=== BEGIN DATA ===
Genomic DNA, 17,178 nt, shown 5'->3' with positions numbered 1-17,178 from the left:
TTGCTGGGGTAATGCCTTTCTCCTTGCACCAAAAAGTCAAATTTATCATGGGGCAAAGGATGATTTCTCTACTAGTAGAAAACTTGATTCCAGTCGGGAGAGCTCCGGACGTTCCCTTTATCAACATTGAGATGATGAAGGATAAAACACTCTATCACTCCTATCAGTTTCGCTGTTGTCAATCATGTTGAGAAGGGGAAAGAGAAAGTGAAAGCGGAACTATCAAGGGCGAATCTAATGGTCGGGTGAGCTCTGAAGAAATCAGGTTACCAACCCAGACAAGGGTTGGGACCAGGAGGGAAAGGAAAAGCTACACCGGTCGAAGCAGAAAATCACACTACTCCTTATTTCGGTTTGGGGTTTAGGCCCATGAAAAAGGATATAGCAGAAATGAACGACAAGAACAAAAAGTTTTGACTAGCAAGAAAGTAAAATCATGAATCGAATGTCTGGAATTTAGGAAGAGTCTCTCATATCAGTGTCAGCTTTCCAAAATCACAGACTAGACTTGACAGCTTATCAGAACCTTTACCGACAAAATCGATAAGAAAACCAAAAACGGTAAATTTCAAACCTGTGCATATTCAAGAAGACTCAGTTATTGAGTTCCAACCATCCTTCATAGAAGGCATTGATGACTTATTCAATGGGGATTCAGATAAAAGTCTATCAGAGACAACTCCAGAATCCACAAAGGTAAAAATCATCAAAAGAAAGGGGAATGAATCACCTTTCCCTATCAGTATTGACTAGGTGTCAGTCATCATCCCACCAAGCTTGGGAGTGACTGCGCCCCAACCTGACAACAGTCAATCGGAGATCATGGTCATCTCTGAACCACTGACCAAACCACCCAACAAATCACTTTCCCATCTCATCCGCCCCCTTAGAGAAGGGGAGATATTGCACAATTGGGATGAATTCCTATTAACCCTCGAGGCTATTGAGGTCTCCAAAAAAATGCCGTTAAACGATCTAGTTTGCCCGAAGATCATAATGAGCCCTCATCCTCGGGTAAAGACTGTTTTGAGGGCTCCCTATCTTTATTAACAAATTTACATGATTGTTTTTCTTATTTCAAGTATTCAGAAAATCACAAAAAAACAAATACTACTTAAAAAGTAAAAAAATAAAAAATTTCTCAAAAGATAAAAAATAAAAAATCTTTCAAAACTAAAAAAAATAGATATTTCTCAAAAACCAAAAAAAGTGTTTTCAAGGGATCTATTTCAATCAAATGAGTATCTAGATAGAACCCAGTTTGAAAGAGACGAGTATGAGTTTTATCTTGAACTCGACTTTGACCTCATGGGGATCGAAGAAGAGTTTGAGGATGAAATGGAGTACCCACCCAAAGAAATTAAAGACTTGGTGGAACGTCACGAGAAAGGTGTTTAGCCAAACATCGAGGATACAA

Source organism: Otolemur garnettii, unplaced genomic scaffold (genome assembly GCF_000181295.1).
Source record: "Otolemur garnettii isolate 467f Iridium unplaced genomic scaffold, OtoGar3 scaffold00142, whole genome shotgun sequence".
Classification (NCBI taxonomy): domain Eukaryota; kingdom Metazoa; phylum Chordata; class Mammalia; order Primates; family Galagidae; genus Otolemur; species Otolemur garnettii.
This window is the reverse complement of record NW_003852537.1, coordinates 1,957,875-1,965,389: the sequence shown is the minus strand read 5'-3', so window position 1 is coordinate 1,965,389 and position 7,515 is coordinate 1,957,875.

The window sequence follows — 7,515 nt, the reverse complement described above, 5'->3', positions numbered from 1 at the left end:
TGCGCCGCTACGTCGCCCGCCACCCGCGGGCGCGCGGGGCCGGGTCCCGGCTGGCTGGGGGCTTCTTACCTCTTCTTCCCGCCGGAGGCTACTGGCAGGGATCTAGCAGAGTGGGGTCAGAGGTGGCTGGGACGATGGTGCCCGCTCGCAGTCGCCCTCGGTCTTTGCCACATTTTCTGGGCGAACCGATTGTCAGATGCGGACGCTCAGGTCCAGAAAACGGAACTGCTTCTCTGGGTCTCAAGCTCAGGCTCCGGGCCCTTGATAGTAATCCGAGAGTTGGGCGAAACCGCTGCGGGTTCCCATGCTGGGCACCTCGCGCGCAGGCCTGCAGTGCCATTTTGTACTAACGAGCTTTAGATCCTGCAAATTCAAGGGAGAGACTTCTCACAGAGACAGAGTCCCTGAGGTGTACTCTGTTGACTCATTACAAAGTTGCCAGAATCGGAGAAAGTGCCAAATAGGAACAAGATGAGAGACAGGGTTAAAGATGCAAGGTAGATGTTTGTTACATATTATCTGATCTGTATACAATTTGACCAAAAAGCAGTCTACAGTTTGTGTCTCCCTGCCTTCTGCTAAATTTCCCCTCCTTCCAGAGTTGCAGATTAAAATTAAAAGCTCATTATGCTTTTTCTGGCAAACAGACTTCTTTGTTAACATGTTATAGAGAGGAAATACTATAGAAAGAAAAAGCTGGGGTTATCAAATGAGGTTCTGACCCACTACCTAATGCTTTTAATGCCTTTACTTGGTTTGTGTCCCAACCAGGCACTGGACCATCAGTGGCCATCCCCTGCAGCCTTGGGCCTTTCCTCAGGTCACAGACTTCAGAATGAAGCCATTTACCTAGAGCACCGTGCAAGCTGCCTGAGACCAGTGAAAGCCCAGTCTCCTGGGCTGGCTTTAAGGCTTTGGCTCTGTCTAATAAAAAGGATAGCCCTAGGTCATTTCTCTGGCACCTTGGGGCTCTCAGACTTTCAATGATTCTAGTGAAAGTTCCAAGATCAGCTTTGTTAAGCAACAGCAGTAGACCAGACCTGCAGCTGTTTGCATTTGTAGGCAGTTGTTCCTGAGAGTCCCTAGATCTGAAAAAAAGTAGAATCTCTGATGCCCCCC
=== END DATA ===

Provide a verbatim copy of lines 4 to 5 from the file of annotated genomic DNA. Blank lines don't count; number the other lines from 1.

Source record: "Otolemur garnettii isolate 467f Iridium unplaced genomic scaffold, OtoGar3 scaffold00142, whole genome shotgun sequence".
Classification (NCBI taxonomy): domain Eukaryota; kingdom Metazoa; phylum Chordata; class Mammalia; order Primates; family Galagidae; genus Otolemur; species Otolemur garnettii.